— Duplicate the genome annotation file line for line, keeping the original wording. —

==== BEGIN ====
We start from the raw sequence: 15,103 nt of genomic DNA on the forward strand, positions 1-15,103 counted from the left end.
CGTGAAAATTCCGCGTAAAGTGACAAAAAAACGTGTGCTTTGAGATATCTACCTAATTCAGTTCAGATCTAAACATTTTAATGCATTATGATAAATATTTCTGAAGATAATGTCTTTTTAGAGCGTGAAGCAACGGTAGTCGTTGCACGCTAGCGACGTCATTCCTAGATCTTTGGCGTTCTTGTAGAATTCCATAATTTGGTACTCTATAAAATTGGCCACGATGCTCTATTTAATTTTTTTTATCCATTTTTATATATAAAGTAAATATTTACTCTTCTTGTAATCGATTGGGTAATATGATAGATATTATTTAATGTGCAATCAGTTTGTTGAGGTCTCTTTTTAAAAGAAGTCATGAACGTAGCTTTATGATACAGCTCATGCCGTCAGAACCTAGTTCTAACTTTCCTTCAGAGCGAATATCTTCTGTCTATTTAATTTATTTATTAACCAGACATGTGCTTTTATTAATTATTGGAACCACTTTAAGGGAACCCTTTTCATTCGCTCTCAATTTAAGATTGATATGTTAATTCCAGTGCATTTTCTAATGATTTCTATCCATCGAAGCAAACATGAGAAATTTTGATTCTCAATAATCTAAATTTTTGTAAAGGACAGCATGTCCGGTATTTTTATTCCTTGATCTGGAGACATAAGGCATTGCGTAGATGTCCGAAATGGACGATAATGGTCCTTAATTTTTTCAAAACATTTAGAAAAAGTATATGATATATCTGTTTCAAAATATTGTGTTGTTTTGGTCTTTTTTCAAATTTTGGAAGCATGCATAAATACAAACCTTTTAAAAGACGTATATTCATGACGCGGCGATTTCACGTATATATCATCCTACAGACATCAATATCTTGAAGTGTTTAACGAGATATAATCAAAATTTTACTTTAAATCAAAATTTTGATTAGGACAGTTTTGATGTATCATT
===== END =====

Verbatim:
We start from the raw sequence: 15,103 nt of genomic DNA on the forward strand, positions 1-15,103 counted from the left end.
CGTGAAAATTCCGCGTAAAGTGACAAAAAAACGTGTGCTTTGAGATATCTACCTAATTCAGTTCAGATCTAAACATTTTAATGCATTATGATAAATATTTCTGAAGATAATGTCTTTTTAGAGCGTGAAGCAACGGTAGTCGTTGCACGCTAGCGACGTCATTCCTAGATCTTTGGCGTTCTTGTAGAATTCCATAATTTGGTACTCTATAAAATTGGCCACGATGCTCTATTTAATTTTTTTTATCCATTTTTATATATAAAGTAAATATTTACTCTTCTTGTAATCGATTGGGTAATATGATAGATATTATTTAATGTGCAATCAGTTTGTTGAGGTCTCTTTTTAAAAGAAGTCATGAACGTAGCTTTATGATACAGCTCATGCCGTCAGAACCTAGTTCTAACTTTCCTTCAGAGCGAATATCTTCTGTCTATTTAATTTATTTATTAACCAGACATGTGCTTTTATTAATTATTGGAACCACTTTAAGGGAACCCTTTTCATTCGCTCTCAATTTAAGATTGATATGTTAATTCCAGTGCATTTTCTAATGATTTCTATCCATCGAAGCAAACATGAGAAATTTTGATTCTCAATAATCTAAATTTTTGTAAAGGACAGCATGTCCGGTATTTTTATTCCTTGATCTGGAGACATAAGGCATTGCGTAGATGTCCGAAATGGACGATAATGGTCCTTAATTTTTTCAAAACATTTAGAAAAAGTATATGATATATCTGTTTCAAAATATTGTGTTGTTTTGGTCTTTTTTCAAATTTTGGAAGCATGCATAAATACAAACCTTTTAAAAGACGTATATTCATGACGCGGCGATTTCACGTATATATCATCCTACAGACATCAATATCTTGAAGTGTTTAACGAGATATAATCAAAATTTTACTTTAAATCAAAATTTTGATTAGGACAGTTTTGATGTATCATT